Hels said...


that voice!!!!.... it rose about all the crappiness of her life and became the most important thing.

It still moves me 50 years later.

Unknown said...
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Joseph said...

Helen look what the New Yorker had to say about Piaf's connections to the gangster world in 1936.

"Her Papa Louis Leplée was dead — murdered for unknown reasons by an unknown intruder. The crime has never been solved, but suspicion fell on one of Piaf’s gangster friends. The press found her guilty by association, even though the police had cleared her, and the animosity of Parisians was so intense — she was hissed off the stage at holes like Au Rat Mort, in Pigalle (the only work she could get) — that she skipped town. She spent about half a year on the road cruising for sailors in ports like Brest or Nice and getting into brawls. What or who brought Piaf to her senses no one knows."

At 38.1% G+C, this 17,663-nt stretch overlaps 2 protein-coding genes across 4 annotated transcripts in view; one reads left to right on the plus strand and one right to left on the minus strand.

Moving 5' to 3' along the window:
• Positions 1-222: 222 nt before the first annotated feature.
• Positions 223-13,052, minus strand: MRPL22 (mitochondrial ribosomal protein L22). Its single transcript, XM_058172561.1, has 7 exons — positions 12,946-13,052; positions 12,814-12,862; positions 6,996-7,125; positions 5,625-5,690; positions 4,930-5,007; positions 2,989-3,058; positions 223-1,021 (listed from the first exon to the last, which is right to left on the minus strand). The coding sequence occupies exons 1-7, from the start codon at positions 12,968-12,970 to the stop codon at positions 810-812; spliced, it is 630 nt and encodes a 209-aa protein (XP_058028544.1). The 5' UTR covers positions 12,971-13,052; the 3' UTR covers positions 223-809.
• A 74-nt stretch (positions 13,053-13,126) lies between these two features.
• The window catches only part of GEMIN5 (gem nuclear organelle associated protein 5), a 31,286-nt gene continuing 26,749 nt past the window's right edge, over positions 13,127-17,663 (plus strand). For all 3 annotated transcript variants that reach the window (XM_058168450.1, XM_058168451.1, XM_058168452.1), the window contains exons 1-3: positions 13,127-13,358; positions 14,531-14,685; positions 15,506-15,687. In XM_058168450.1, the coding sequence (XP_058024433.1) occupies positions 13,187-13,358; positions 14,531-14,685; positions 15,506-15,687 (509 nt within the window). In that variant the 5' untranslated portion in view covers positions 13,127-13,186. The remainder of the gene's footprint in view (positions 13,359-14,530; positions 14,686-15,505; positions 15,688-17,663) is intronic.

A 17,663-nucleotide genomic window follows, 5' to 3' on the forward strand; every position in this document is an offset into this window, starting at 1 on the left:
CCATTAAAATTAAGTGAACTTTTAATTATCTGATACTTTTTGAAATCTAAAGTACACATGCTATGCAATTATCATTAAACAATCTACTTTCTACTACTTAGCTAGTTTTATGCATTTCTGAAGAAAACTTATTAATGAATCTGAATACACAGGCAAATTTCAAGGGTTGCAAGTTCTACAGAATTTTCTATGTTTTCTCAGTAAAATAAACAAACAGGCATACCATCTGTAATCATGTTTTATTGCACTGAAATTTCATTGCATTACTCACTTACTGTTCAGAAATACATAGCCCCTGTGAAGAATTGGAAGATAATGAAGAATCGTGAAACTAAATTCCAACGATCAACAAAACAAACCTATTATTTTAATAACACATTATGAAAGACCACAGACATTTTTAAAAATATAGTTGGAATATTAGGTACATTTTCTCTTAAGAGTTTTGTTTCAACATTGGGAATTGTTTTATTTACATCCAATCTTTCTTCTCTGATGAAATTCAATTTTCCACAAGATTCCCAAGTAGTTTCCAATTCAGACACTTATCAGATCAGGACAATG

Hels said...


Thank you. I suppose any child who grew up on the streets without family protection would need someone to watch over them, including street gangsters. After all, Piaf was grubby, skinny, badly dressed, brawling, pregnant at a very young age, and probably blind.

But once she started earning a living and lived in a proper house, the accusation that she was involved with old gangster friends became a bit silly. So I wonder why the animosity of Parisians remained intense, even after Piaf had been cleared by the police.